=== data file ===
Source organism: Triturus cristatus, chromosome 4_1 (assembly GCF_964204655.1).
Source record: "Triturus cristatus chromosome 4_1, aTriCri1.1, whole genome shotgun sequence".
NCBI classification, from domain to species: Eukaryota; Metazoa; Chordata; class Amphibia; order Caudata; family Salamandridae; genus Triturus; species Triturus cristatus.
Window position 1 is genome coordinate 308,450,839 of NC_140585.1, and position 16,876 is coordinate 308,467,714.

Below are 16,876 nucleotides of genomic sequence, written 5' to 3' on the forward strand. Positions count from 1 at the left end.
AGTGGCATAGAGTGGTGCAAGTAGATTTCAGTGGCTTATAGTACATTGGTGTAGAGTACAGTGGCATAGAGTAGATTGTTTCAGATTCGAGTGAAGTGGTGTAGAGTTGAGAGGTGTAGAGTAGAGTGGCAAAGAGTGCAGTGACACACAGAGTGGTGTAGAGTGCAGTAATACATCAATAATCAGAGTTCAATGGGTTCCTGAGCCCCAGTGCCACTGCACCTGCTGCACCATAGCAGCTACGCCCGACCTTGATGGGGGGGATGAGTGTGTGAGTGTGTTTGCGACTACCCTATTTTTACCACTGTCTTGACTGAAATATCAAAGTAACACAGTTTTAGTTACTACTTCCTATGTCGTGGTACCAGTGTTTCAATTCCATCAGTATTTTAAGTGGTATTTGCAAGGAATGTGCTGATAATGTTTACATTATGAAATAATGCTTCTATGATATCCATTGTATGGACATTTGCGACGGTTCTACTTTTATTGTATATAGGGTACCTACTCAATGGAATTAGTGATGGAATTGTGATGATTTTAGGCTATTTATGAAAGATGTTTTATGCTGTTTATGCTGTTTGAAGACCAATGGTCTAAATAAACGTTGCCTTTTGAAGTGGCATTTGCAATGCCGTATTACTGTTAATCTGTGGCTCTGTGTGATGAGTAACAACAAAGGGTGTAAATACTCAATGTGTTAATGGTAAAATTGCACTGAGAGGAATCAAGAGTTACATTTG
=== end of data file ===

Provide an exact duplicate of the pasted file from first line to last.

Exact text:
Source organism: Triturus cristatus, chromosome 4_1 (assembly GCF_964204655.1).
Source record: "Triturus cristatus chromosome 4_1, aTriCri1.1, whole genome shotgun sequence".
NCBI classification, from domain to species: Eukaryota; Metazoa; Chordata; class Amphibia; order Caudata; family Salamandridae; genus Triturus; species Triturus cristatus.
Window position 1 is genome coordinate 308,450,839 of NC_140585.1, and position 16,876 is coordinate 308,467,714.

Below are 16,876 nucleotides of genomic sequence, written 5' to 3' on the forward strand. Positions count from 1 at the left end.
AGTGGCATAGAGTGGTGCAAGTAGATTTCAGTGGCTTATAGTACATTGGTGTAGAGTACAGTGGCATAGAGTAGATTGTTTCAGATTCGAGTGAAGTGGTGTAGAGTTGAGAGGTGTAGAGTAGAGTGGCAAAGAGTGCAGTGACACACAGAGTGGTGTAGAGTGCAGTAATACATCAATAATCAGAGTTCAATGGGTTCCTGAGCCCCAGTGCCACTGCACCTGCTGCACCATAGCAGCTACGCCCGACCTTGATGGGGGGGATGAGTGTGTGAGTGTGTTTGCGACTACCCTATTTTTACCACTGTCTTGACTGAAATATCAAAGTAACACAGTTTTAGTTACTACTTCCTATGTCGTGGTACCAGTGTTTCAATTCCATCAGTATTTTAAGTGGTATTTGCAAGGAATGTGCTGATAATGTTTACATTATGAAATAATGCTTCTATGATATCCATTGTATGGACATTTGCGACGGTTCTACTTTTATTGTATATAGGGTACCTACTCAATGGAATTAGTGATGGAATTGTGATGATTTTAGGCTATTTATGAAAGATGTTTTATGCTGTTTATGCTGTTTGAAGACCAATGGTCTAAATAAACGTTGCCTTTTGAAGTGGCATTTGCAATGCCGTATTACTGTTAATCTGTGGCTCTGTGTGATGAGTAACAACAAAGGGTGTAAATACTCAATGTGTTAATGGTAAAATTGCACTGAGAGGAATCAAGAGTTACATTTG